John McGrath

John McGrath: Jose Bautista bat flip was simply a player enjoying the moment

Toronto’s Jose Bautista flips his bat after hitting a three-run home run Wednesday during the seventh inning to put the Blue Jays up 6-3 in Game 5 of the American League Division Series.
Toronto’s Jose Bautista flips his bat after hitting a three-run home run Wednesday during the seventh inning to put the Blue Jays up 6-3 in Game 5 of the American League Division Series. The Canadian Press via AP

Once the smoke cleared from what might have been the longest, wildest, most contentious inning of baseball ever played, the focus remained on Jose Bautista and his reaction to hitting a moonshot home run.

It’s hard to believe a bat flip would overshadow everything else that happened Wednesday at Toronto, where the Blue Jays advanced to the American League Championship Series with a 6-3 victory over Texas. With one swing, Bautista decided a seesaw series destined to be recalled for the seesaw events of the 53-minute seventh inning.

And what America — oops, sorry Canada, I mean North America — wanted to talk about most was the emphatic way Bautista dislodged his bat before trotting around the bases. Rangers reliever Sam Dyson, who threw the ball that landed in the second deck, wasted no time informing the Jays that Bautista had broached baseball etiquette.

Dyson told Edwin Encarnacion, the next batter, that “Jose needs to calm that down.” Or something to that effect. The exchange emptied both dugouts, and though no punches were thrown, Dyson didn’t back down afterward on the words that nearly started a brawl.

“He’s a huge role model for the younger generation that’s coming up and playing the game,” Dyson said of Bautista. “He’s doing stuff that kids do in Wiffle ball games and backyard baseball.

“It shouldn’t be done.”

Sam Dyson was born in 1988, and while I don’t know much about him, I’m comforted to realize a 27-year old relief pitcher has taken it upon himself to ensure that baseball always be played “the right way.” Without Dyson on hand to help shape the future, the sport might be turned over to athletes who celebrate the moment.

That’s the crux of the controversy: It occurred in a moment, the second or two between Bautista’s launching of the ball and his flipping of the bat.

Imagine yourself in a similar situation. Two men on in the seventh inning of a tie game, playoff advancement at stake, 49,742 fans on their feet, and you swing at a pitch that connects with the sweet spot on your bat.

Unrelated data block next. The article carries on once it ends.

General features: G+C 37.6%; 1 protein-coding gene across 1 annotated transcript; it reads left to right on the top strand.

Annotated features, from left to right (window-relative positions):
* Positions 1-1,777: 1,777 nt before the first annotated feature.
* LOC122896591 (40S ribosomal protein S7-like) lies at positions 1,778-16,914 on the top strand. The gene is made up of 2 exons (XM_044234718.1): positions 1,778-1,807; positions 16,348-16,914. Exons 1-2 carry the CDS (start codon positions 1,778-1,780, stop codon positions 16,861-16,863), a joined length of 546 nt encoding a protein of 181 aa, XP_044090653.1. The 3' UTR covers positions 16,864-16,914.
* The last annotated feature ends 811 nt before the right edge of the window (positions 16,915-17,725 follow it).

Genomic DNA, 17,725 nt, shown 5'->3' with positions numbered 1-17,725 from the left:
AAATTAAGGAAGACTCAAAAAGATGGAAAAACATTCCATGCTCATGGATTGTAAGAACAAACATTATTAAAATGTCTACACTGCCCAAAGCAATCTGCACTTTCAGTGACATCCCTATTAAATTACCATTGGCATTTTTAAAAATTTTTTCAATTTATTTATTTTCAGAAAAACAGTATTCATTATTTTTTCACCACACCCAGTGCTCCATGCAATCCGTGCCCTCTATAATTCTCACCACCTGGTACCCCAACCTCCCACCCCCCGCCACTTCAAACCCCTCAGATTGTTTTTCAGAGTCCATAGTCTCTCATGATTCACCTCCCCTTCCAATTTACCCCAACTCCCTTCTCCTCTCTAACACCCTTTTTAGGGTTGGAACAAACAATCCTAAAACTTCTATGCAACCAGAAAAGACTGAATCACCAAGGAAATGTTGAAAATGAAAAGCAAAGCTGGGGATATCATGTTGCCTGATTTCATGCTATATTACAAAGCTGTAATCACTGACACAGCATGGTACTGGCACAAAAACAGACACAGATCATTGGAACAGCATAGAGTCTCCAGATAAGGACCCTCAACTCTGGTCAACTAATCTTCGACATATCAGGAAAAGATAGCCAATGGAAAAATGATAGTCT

During this moment, upon hitting a homer that will be remembered decades after your death, you probably aren’t asking yourself: “What would be the proper way to put down the bat in order to serve as a role model for the younger generation just coming up?”

No, you celebrate the moment, and if by celebrating the moment you resemble a kid who’s just smashed a backyard Wiffle ball over the neighbor’s garage, isn’t that a good thing?

Few baseball cliches bother me more than the vague directive to “play the game the right way.” Before he took the field in St. Louis, Hall-of-Fame Cardinals shortstop Ozzie Smith entertained fans with another kind of flip, the acrobatic kind preceded by a cartwheel.

Cartwheels are not routinely taught at youth baseball clinics. Did “The Wizard” fail to play the game the right way?

Detroit Tigers pitcher Mark Fidrych entertained fans by getting down in a crouch and manicuring the mound, then talking to the ball. Did “The Bird” fail to play the game the right way?

For a few months during the 1969 season, Hall-of-Fame third baseman Ron Santo entertained fans after home victories by clicking his heels three times. The ritual delighted fans and disgusted those opponents who convinced he was “showing them up,” another cringe-worthy baseball cliche.

Because the Rangers believed Bautista showed them up, he’ll be plunked by a Texas pitcher next season, and probably more than once. That’s how this playing-the-game-the-right-way nonsense works: Those who don’t play the game right way are targets for retribution, as if intentionally hitting a batter fulfills any definition of “playing the right way.”

Sam Dyson’s feelings were hurt Wednesday, and let’s face it, surrendering a three-run homer, in relief of a starter who had thrown 111 pitches, didn’t exactly enhance his self-esteem. He, too, was living in the moment.

But not every bat flip is meant to disrespect a fellow professional. Bautista’s bat flip, it seems to me, merely transmitted the sheer joy of hitting a baseball a very long way in an intensely competitive playoff game.

I hope millions of kids were watching, and that their neighbors soon tire of retrieving Wiffle balls hit over the garage.

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